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Adjustment of Closed traverse
When a closed traverse is plotted from the field measurements, the end station of a traverse generally does not coincide exactly with its starting station. This discrepancy is due to the errors in the field observations i.e. magnetic bearings and linear distances. Such an error of the traverse is known as a closing error or an error of closure.
When the angular and linear measurements are of equal precision, graphical adjustment of the traverse may be made. This method is based on Bowditch’s rule. Corrections are applied to lengths as well as to bearings of the lines in proportion to their lengths.
Let l = length of any leg
Σ l = total length of the traverse
Σ L = total error in latitude
Σ D = total error in the departure
δL = correction to the latitude of the leg
δD = correction to the departure of the leg
Then as per Bowditch’s rule
A curve that consists of two opposite circular arcs of the same or different radii, is known as a reverse curve. In such curves, the centres of the arcs are on the opposite sides of the curve. The two arcs turn in opposite directions with a common tangent at the junction of the two arcs.
Latitude & Departure
Latitude is the north-south component of a line; departure the east-west. North latitudes are positive, South are negative; similarly, East departures are positive, West are negative.
The branch of levelling in which the difference of elevations of two points is determined from the observed vertical angles and measured horizontal distance is called trigonometrical levelling. The vertical angles are generally observed by a theodolite and horizontal distances are either measured directly or computed trigonometrically.
There are two methods of observation in trigonometric levelling.
- Direct Method This method is useful where it is not possible to set the instrument over the station, whose elevation is to be determined. Ex: To determine the height of the tower. In this method the instrument is set on the station on the ground whose elevation is known.
- Reciprocal Method In this method the instrument is set on each of the two stations alternatively and observations are taken. The difference in elevation between two stations A and B is to be determined.
Adjustments of Theodolite
The adjustments of a theodolite are of two kinds :
- Temporary Adjustments.
- Permanent Adjustments
The adjustments which are required to be made at every instrument station before making observations are known as temporary adjustments.
The temporary adjustments of a theodolite include the following :
- Setting up and centring the theodolite over the station.
- Levelling of the theodolite.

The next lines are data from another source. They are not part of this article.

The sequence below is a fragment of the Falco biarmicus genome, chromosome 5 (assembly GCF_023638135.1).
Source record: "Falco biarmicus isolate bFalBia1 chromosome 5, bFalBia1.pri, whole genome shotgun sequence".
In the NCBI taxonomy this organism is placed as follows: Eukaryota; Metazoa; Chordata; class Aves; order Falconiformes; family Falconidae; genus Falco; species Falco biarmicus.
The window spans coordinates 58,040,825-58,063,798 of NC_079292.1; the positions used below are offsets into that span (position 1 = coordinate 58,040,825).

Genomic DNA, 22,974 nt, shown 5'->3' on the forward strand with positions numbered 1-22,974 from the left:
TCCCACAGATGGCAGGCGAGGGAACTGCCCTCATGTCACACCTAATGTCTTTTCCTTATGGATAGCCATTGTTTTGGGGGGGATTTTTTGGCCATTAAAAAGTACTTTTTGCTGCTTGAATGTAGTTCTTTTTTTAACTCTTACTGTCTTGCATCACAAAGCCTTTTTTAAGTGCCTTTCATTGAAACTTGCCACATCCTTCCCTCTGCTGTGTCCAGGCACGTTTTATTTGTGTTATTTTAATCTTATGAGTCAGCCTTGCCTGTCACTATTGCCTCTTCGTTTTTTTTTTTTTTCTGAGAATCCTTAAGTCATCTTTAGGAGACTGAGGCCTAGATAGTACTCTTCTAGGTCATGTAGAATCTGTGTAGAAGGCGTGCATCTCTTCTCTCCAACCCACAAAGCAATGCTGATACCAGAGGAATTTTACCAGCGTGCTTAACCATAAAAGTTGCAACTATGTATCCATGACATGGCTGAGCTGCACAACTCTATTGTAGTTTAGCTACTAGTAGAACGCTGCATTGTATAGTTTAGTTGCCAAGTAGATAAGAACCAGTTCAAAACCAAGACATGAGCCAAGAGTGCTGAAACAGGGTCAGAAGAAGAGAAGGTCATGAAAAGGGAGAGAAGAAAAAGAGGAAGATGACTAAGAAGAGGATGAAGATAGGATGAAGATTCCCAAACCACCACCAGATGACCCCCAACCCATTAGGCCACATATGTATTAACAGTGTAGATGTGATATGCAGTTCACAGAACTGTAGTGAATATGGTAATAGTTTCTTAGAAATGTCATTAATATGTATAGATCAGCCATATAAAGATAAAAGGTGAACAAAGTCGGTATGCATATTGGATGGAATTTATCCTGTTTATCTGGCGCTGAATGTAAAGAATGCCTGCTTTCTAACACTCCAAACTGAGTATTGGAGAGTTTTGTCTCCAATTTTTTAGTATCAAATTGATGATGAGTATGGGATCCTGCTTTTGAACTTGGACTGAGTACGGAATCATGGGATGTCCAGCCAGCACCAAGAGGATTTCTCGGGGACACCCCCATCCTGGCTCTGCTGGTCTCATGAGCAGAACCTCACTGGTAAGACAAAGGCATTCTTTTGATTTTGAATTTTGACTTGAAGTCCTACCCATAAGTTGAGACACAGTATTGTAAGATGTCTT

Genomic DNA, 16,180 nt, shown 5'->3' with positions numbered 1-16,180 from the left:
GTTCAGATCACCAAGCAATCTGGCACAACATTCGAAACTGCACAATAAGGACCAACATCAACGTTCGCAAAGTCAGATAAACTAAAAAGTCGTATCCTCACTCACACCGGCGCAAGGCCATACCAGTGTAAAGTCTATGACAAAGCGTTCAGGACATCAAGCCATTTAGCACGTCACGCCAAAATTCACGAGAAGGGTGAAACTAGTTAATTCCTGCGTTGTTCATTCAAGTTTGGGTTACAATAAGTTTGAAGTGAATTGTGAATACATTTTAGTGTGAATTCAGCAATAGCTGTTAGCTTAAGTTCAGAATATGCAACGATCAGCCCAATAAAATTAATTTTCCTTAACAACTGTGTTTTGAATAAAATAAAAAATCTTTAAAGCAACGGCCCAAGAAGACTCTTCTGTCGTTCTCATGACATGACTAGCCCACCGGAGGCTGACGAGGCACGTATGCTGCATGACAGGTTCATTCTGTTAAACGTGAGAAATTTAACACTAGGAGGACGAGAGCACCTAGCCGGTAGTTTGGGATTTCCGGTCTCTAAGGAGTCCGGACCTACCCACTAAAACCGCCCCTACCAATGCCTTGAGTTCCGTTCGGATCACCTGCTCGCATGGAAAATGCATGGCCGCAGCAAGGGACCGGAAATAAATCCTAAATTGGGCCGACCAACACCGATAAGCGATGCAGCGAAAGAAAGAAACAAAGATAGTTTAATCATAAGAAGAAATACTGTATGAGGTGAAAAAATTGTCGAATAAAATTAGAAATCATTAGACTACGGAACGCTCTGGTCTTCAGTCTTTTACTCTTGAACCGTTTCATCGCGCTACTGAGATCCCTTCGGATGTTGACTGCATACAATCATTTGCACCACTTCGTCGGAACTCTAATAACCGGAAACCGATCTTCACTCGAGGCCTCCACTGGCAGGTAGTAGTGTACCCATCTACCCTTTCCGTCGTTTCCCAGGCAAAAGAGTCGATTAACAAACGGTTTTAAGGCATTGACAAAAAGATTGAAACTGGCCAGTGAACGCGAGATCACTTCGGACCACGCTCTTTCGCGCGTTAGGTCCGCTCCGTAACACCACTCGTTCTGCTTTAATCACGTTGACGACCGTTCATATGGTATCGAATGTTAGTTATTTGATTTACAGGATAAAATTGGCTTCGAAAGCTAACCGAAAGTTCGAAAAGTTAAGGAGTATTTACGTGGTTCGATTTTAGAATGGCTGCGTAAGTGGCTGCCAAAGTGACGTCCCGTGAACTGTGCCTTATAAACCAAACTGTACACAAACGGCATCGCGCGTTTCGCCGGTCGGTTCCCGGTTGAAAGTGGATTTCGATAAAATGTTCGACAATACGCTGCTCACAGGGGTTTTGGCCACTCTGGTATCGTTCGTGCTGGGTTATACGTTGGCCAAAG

- Elimination of the parallax.
- Adjustment of the horizontal plate level.
- Adjustment of the horizontal axis (or trunnion axis).
- Adjustment of the telescope.
- Adjustment of the telescope level.
- Adjustment of the vertical circle index.
Obstacles in chaining
Various types of obstacles generally met during chaining, may be overcome by any one of the following methods.
Obstacles to chaining are of the following types:
- Obstacles that obstruct ranging but not chaining: In this type of obstacle, the ends of the chain line are not intervisible. Such obstacles are generally met in undulating terrain where the area consists of rising grounds, intervening hills or undulations.
- Obstacles that obstruct chaining but not range: The typical types of obstructions under this category are generally large water bodies, i.e., lakes, ponds, rivers, etc. where distances between two convenient points on the survey line on either side of the obstacles are required to be determined.
- Obstacles that obstruct both ranging and chaining: In such cases prolonging the line beyond the obstacle and finding the distance across it, may be overcome by any one of the following methods.
When intermediate ranging rods are fixed along the chain line, by direct observation from either end station, the process is known as ‘Direct Ranging’.
Following steps are taken in the direct range:
- Erect ranging rods or poles vertically behind each end of the line.
- Stand about 2 m behind the ranging rod at the beginning of the line.
- Direct the assistant to hold a ranging rod vertically at arm’s length at the point where the intermediate station is to be established.
- Direct the assistant to move the rod to the right or left until the three ranging rods appear to be exactly in a straight line.
- Stoop down and check the position of the rod by sighting over their lower ends in order to avoid error due to the non-verticality of the ranging rods.
- After ascertaining that the three ranging rods are in a straight line, signal the assistant to fix the ranging rod.
Local Attraction and its detection
The North end of a freely suspended magnetic needle always points to the magnetic north, if it is not influenced by any other external forces except the earth’s magnetic field. It is a common experience that the magnetic needle gets deflected from its normal position if placed near magnetic rocks, iron ores, cables carrying current or iron electric poles.
Such a disturbing force is known as ‘Local attraction’. Magnetic bearings are, therefore, not reliable unless these are checked against the presence of local attractions at each station and their elimination.
Detection of Local Attraction
The presence of local attractions at any station may be detected by observing the fore and back bearings of the line. If the difference between fore and back bearings is 180°, both end stations are free from the local attraction.
- By calculating the included angles at the affected stations.
- By calculating the local attraction of each station and then applying the required corrections, starting from the unaffected bearing
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